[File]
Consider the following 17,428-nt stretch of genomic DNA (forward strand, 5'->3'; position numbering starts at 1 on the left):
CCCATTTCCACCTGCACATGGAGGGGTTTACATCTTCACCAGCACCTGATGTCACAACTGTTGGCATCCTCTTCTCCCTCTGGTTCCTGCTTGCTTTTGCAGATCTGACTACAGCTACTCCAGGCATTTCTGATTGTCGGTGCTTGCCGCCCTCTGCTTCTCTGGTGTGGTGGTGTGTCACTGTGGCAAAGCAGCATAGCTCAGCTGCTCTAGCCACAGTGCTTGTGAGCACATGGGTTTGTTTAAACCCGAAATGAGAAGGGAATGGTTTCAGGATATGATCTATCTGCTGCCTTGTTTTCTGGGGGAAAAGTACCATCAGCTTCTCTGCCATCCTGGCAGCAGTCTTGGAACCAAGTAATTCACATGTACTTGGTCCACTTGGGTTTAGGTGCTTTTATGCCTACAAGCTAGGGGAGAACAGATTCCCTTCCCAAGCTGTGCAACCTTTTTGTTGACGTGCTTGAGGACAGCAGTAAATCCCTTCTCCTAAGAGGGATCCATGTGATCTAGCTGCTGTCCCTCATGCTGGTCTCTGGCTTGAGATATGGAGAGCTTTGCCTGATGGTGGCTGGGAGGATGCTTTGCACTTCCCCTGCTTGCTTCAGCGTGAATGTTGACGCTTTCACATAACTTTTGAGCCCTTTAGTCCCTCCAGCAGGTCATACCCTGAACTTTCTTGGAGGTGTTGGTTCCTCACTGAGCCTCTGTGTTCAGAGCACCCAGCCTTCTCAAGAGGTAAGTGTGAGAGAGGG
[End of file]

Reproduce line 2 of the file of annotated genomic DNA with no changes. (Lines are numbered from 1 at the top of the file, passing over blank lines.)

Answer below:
CCCATTTCCACCTGCACATGGAGGGGTTTACATCTTCACCAGCACCTGATGTCACAACTGTTGGCATCCTCTTCTCCCTCTGGTTCCTGCTTGCTTTTGCAGATCTGACTACAGCTACTCCAGGCATTTCTGATTGTCGGTGCTTGCCGCCCTCTGCTTCTCTGGTGTGGTGGTGTGTCACTGTGGCAAAGCAGCATAGCTCAGCTGCTCTAGCCACAGTGCTTGTGAGCACATGGGTTTGTTTAAACCCGAAATGAGAAGGGAATGGTTTCAGGATATGATCTATCTGCTGCCTTGTTTTCTGGGGGAAAAGTACCATCAGCTTCTCTGCCATCCTGGCAGCAGTCTTGGAACCAAGTAATTCACATGTACTTGGTCCACTTGGGTTTAGGTGCTTTTATGCCTACAAGCTAGGGGAGAACAGATTCCCTTCCCAAGCTGTGCAACCTTTTTGTTGACGTGCTTGAGGACAGCAGTAAATCCCTTCTCCTAAGAGGGATCCATGTGATCTAGCTGCTGTCCCTCATGCTGGTCTCTGGCTTGAGATATGGAGAGCTTTGCCTGATGGTGGCTGGGAGGATGCTTTGCACTTCCCCTGCTTGCTTCAGCGTGAATGTTGACGCTTTCACATAACTTTTGAGCCCTTTAGTCCCTCCAGCAGGTCATACCCTGAACTTTCTTGGAGGTGTTGGTTCCTCACTGAGCCTCTGTGTTCAGAGCACCCAGCCTTCTCAAGAGGTAAGTGTGAGAGAGGG